Key findings (all figures are weighted balances, unless otherwise specified):

  • Sentiment in the quarter to March fell at its fastest pace since September 2019 (-42% from +15% in December).
  • Business volumes growth slowed in the quarter to March (+17% from +42% in December), with firms expecting volumes to be flat (0%) in the next quarter.
  • Average spreads declined at a slightly slower pace than the previous quarter (-20% from -28% in December) and are expected to return to growth in the next three months (+12%).
  • Value of non-performing loans declined at a broadly similar rate to last quarter (-15% from -18% in December). A return to growth is expected in the next three months (+13%).
  • Profitability growth slowed considerably in the quarter to March (+10% from +42% in December) and profits are expected to decline modestly next quarter (-7%).
  • Employment was broadly unchanged in the quarter to March (+2% from 0% in December), with headcount expected to grow next quarter (+23%).
  • Investment in IT is expected to increase in the next 12 months, albeit to a lesser extent than last quarter (+35% from +46% in December). Investment is expected to be cut back in land & buildings (-40% from -17% in December) and vehicles, plant & machinery (-19% from -16% in December).
  • The most common factors likely to limit investment in the next year cited by firms were: uncertainty over demand (37% from 33% in December), inadequate return on investment (32% from 26%) and labour shortages (16% from 31%). The share of firms citing shortage of finance as a potential limiting factor fell sharply from 17% the previous quarter to 2%.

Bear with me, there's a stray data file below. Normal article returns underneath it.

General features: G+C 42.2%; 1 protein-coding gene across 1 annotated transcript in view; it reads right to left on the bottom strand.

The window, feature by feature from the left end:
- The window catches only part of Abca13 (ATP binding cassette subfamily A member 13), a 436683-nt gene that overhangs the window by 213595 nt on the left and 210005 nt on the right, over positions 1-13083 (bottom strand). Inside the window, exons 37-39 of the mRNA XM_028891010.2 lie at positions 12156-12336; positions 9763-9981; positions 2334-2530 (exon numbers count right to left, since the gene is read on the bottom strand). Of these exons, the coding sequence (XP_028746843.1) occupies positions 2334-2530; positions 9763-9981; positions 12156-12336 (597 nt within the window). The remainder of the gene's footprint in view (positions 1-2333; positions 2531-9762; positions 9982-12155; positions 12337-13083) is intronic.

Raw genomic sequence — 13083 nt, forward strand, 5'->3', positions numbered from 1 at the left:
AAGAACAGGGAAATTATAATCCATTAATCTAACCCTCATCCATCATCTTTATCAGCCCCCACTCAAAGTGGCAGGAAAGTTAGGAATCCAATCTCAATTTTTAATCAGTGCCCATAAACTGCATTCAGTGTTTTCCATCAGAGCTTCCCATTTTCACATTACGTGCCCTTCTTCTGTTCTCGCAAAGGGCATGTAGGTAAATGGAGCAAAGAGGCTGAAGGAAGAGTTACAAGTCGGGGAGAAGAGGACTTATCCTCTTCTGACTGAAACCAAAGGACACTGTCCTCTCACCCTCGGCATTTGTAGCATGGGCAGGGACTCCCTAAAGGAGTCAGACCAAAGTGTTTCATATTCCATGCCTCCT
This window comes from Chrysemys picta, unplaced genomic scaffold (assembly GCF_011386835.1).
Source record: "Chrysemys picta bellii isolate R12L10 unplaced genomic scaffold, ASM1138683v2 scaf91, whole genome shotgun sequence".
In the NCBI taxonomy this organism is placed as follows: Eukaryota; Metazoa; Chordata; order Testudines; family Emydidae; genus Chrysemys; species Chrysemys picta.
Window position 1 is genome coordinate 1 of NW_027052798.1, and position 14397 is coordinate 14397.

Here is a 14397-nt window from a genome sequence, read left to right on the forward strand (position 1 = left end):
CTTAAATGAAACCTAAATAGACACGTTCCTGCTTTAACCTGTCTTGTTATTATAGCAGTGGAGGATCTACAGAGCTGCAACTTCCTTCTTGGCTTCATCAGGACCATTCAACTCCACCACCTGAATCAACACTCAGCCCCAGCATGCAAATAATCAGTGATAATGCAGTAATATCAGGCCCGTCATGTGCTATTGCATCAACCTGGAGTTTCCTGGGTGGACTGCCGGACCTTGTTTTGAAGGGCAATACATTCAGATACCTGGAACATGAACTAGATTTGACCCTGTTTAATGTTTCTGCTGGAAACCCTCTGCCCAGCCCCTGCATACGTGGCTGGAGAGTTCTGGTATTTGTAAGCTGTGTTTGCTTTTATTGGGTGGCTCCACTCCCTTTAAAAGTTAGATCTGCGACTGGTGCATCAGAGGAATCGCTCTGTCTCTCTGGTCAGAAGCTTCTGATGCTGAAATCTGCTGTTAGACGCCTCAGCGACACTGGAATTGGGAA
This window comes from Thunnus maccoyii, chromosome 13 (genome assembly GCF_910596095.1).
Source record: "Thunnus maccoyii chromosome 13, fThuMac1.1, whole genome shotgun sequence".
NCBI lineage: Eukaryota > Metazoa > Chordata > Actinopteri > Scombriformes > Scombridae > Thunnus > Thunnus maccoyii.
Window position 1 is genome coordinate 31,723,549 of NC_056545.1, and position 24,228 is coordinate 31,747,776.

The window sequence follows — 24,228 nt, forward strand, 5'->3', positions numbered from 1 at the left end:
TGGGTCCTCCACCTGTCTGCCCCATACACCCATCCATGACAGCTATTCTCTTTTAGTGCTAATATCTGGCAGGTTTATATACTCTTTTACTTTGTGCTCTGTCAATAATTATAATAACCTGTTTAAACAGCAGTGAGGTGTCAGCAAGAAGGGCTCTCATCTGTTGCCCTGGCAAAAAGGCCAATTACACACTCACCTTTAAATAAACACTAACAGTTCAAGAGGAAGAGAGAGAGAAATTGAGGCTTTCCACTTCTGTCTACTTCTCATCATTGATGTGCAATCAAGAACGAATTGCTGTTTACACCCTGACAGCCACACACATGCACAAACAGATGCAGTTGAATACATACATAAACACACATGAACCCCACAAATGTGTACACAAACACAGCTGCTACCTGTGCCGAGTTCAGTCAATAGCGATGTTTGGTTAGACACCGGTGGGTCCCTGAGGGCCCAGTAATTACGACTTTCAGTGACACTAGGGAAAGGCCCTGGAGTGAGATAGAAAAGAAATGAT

Disruption 

Changes in regulation (77%) and acceleration of digital technologies (74%) were the two most common drivers of disruption – with changes in customer preferences and behaviours (72%) coming a strong third. Employing new technology or adapting existing tech capabilities within their business remains FS firms’ number one response to disruption (83% from 69% in December). With regard to future business strategy and transformation plans, the share of firms reporting achieving operational resilience to be a priority has jumped up from 59% in December 2021 to 92% in March 2022. Advances in tech and business transformation (84% from 76%) and upskilling or reskilling the workforce (82% from 68%) were also commonly cited as priorities.

Technology  

The survey asks financial services firms about their use of technology. When it comes to technology investment, 50% of FS firms said they are in the “transition” stage (i.e., in the process of modernising tech and IT architecture) of realising the benefits made from investment in IT and tech, while 38% are at the “implementation” stage. Understanding customer behaviours and preferences was the most commonly cited value from advancements in AI and analytics (54% from 43% in December). The areas cited by FS firms as most likely to be impacted by automation, standardisation, and FinTech are customer experience (75%), payments (61%), and cyber security (59%).

Cyber security